Here's how this 10-year-old from UP developed a contactless dispenser to curb COVID-19 spread

The 10-year-old has always been interested in electronic gadgets and had an inclination towards Robotics, said his parents
The contactless dispenser made by Shreshta Singhal
The contactless dispenser made by Shreshta Singhal

Shreshta Singhal, a 10-year-old student from Presidium School, Indirapuram in Uttar Pradesh won the top spot in using robotics and coding to create a contactless dispenser that can curb the spread of the COVID-19 pandemic. He secured the first place in the Hackathon, a challenge in the Avishkaar League that encourages young minds to think of solutions to solve global challenges.  

Sharing his experience after winning the hackathon, Shreshta said: "I was very excited after I won the first prize. It was a great learning experience. I am just in Class 5 and coding is new to me. I got hands-on experience in coding through their Maker Board. I was allowed to perform every experiment before I could reach the final design."

Shreshta tells us that his product will help avoid the unnecessary touching of tap surfaces. The contactless water dispenser was made using an Avishkaar maker board, an infrared sensor, a water level indicator, a water pump, a 10K resistor, a breadboard, a Z44 Mosfet and wires for connection. Shreshta has been able to fit all of the components in a box with a tap like structure peeping out and he says he tried to make his creation compact and look presentable. It can be used for dispensing liquids like drinking water, tap water, or liquid soaps. The power supply to the maker board can be from any USB power source like a computer, laptop, power bank etc.

Shreshta, who at such a young age has achieved something not everyone can, says that he loves playing the game Minecraft and wants to learn more coding to create games like that in the future. The 10-year-old has always been interested in electronic gadgets and had an inclination towards robotics, adds his parents. "He did a course with Avishkaar before the hackathon to learn the basics. He researched from the internet too. Whatever he has done it's all his own doing. Sometimes people don't believe that at a such a young age he is interested in these complicated concepts. I am not from a technical background, his father is and he received a lot of guidance from him. Shreshta is an inquisitive child and we do not pressurise him with anything. He came and told us he wanted to do this so we got him all the required guidance," his mother tells us. Currently, Shresta has begun learning JAVA after he asked his father to get him a book to help him with that.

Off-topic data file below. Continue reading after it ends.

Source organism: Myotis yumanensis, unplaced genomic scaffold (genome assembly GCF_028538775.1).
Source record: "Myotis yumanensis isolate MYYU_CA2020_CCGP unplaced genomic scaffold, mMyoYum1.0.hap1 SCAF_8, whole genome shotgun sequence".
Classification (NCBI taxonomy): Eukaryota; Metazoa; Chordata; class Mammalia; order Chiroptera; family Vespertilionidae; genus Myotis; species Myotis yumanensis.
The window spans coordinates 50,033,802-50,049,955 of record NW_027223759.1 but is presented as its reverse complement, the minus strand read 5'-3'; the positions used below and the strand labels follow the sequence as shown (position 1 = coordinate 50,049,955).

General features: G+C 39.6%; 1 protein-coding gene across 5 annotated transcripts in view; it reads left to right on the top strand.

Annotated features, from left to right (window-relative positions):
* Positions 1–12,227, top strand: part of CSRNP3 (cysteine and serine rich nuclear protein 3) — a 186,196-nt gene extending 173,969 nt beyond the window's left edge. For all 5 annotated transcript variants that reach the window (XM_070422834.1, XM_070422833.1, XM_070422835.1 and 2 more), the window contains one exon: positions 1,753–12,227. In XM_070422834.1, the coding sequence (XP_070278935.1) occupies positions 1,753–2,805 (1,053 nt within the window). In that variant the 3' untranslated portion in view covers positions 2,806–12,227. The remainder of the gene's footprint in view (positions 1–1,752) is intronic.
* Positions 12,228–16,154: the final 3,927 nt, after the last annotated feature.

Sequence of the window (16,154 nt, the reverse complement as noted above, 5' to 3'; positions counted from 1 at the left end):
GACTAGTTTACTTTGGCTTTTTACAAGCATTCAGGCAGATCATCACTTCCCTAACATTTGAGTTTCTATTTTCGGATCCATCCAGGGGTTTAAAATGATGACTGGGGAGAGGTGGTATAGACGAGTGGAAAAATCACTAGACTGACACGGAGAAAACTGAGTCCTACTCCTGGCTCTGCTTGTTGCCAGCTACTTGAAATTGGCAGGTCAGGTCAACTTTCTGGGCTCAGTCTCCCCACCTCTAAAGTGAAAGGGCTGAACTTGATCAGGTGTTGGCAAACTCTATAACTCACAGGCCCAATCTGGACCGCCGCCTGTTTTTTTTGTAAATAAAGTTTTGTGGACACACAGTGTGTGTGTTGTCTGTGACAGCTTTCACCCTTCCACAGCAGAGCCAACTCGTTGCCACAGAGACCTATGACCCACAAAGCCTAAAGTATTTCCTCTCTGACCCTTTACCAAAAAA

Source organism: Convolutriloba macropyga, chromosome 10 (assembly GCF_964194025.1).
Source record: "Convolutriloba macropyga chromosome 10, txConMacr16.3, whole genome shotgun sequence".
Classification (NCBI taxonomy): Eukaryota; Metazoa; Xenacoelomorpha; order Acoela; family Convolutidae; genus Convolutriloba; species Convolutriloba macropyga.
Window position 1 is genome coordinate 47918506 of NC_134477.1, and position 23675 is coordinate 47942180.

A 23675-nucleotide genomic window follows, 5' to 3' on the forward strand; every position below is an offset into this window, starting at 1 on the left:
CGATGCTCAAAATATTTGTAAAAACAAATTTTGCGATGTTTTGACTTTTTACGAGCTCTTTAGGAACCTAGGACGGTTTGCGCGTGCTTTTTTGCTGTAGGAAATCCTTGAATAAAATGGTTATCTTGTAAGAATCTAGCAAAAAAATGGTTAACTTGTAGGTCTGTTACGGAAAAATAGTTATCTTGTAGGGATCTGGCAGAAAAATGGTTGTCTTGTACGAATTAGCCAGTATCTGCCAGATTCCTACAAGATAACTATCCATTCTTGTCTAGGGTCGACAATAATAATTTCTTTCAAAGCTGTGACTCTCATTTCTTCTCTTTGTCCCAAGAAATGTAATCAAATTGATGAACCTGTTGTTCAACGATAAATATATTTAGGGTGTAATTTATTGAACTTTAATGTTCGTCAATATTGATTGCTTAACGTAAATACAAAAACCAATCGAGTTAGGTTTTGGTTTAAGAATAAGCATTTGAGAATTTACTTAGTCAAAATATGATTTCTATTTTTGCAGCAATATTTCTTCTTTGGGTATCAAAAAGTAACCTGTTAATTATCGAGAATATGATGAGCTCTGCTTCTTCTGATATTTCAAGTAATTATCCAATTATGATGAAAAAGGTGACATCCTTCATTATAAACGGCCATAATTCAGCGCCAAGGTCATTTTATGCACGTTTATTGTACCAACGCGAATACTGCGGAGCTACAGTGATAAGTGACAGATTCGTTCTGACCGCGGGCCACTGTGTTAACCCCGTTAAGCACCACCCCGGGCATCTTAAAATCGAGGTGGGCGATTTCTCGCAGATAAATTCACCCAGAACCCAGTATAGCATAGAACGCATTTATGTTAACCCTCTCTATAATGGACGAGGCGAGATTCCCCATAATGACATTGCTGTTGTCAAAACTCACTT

Shreshta’s parents were delighted and his father added: "We are so proud of our son. He used to work till late at night to ensure that the model works perfectly, and all his efforts paid off. Contactless dispensers are the need of the hour and can now be made using this technology."

Avishkaar, an EdTech platform for children to learn coding, robotics, AI, IoT, recently conducted the Avishkaar League, a robotics and coding competition to tinker, innovate and develop solutions through robotics and coding for real-world problems.

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